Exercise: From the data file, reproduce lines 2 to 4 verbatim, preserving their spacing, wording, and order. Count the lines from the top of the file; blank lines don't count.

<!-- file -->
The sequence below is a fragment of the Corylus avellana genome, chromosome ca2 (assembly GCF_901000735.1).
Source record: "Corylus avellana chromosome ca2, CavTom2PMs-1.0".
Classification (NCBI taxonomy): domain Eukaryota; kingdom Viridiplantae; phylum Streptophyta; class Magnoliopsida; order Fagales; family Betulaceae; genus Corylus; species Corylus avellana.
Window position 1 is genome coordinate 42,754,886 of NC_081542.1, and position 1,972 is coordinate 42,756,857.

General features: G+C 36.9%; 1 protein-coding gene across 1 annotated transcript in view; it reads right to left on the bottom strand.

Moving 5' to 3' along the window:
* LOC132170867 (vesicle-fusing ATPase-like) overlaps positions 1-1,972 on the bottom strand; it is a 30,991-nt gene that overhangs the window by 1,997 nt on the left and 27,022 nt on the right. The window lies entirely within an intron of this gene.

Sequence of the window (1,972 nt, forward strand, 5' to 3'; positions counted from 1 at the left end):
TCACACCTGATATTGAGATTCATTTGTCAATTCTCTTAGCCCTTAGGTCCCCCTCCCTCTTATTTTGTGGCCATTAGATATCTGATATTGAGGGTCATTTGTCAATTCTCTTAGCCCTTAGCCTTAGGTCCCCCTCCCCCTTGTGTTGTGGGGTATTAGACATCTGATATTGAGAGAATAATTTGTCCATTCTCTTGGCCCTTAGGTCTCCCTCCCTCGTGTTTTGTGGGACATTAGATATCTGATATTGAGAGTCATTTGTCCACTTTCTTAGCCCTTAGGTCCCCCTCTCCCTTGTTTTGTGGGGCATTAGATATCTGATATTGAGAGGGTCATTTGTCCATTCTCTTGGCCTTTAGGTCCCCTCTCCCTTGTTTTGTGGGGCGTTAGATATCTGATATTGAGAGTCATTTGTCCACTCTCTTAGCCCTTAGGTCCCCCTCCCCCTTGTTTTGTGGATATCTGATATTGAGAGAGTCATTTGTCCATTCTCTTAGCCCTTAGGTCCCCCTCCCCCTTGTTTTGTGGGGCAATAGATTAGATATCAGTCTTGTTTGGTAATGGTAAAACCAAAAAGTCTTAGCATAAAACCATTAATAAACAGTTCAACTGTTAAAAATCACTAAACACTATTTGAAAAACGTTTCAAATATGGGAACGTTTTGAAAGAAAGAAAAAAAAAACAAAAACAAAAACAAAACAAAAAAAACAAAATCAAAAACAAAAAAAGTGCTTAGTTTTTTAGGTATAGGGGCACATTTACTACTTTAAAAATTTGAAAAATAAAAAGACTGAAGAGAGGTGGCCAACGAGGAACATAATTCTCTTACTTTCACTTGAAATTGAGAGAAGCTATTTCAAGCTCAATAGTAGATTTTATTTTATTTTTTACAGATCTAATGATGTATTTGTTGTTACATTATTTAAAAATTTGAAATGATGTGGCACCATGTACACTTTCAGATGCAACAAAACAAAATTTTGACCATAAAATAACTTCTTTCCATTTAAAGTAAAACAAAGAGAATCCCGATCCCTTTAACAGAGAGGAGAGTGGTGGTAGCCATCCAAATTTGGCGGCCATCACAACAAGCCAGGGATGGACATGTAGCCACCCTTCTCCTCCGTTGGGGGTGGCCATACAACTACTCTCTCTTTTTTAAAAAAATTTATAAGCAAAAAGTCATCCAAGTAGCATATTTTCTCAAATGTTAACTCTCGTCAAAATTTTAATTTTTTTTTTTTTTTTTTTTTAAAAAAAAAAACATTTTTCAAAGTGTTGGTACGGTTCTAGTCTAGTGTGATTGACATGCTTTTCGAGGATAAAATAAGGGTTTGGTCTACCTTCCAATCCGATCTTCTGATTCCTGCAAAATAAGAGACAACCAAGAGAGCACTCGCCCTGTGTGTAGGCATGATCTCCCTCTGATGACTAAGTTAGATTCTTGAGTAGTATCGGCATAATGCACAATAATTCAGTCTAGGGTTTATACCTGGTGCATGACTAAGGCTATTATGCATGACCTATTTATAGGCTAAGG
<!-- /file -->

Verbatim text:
Source record: "Corylus avellana chromosome ca2, CavTom2PMs-1.0".
Classification (NCBI taxonomy): domain Eukaryota; kingdom Viridiplantae; phylum Streptophyta; class Magnoliopsida; order Fagales; family Betulaceae; genus Corylus; species Corylus avellana.
Window position 1 is genome coordinate 42,754,886 of NC_081542.1, and position 1,972 is coordinate 42,756,857.